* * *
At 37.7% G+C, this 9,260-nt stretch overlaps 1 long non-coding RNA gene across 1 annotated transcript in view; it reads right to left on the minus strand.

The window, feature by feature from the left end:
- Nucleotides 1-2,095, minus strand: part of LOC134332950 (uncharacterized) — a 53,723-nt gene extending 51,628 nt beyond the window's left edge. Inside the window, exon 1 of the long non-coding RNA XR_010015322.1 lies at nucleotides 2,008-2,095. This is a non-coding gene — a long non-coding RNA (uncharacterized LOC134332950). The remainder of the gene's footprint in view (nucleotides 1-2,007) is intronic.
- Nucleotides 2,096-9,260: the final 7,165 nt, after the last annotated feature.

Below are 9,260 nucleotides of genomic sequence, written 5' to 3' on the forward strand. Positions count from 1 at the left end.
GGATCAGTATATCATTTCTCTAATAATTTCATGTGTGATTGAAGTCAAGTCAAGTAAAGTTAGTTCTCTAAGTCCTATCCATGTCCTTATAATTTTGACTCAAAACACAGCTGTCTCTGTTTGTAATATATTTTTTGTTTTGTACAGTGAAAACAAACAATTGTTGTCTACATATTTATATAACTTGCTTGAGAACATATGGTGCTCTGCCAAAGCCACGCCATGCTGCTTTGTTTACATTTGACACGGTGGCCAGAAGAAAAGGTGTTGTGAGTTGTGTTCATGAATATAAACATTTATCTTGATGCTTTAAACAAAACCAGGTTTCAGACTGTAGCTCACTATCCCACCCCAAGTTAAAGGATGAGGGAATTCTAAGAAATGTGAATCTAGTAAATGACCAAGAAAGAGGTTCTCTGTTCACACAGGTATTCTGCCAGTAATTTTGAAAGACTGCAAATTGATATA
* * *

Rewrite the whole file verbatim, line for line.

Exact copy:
At 37.7% G+C, this 9,260-nt stretch overlaps 1 long non-coding RNA gene across 1 annotated transcript in view; it reads right to left on the minus strand.

The window, feature by feature from the left end:
- Nucleotides 1-2,095, minus strand: part of LOC134332950 (uncharacterized) — a 53,723-nt gene extending 51,628 nt beyond the window's left edge. Inside the window, exon 1 of the long non-coding RNA XR_010015322.1 lies at nucleotides 2,008-2,095. This is a non-coding gene — a long non-coding RNA (uncharacterized LOC134332950). The remainder of the gene's footprint in view (nucleotides 1-2,007) is intronic.
- Nucleotides 2,096-9,260: the final 7,165 nt, after the last annotated feature.

Below are 9,260 nucleotides of genomic sequence, written 5' to 3' on the forward strand. Positions count from 1 at the left end.
GGATCAGTATATCATTTCTCTAATAATTTCATGTGTGATTGAAGTCAAGTCAAGTAAAGTTAGTTCTCTAAGTCCTATCCATGTCCTTATAATTTTGACTCAAAACACAGCTGTCTCTGTTTGTAATATATTTTTTGTTTTGTACAGTGAAAACAAACAATTGTTGTCTACATATTTATATAACTTGCTTGAGAACATATGGTGCTCTGCCAAAGCCACGCCATGCTGCTTTGTTTACATTTGACACGGTGGCCAGAAGAAAAGGTGTTGTGAGTTGTGTTCATGAATATAAACATTTATCTTGATGCTTTAAACAAAACCAGGTTTCAGACTGTAGCTCACTATCCCACCCCAAGTTAAAGGATGAGGGAATTCTAAGAAATGTGAATCTAGTAAATGACCAAGAAAGAGGTTCTCTGTTCACACAGGTATTCTGCCAGTAATTTTGAAAGACTGCAAATTGATATA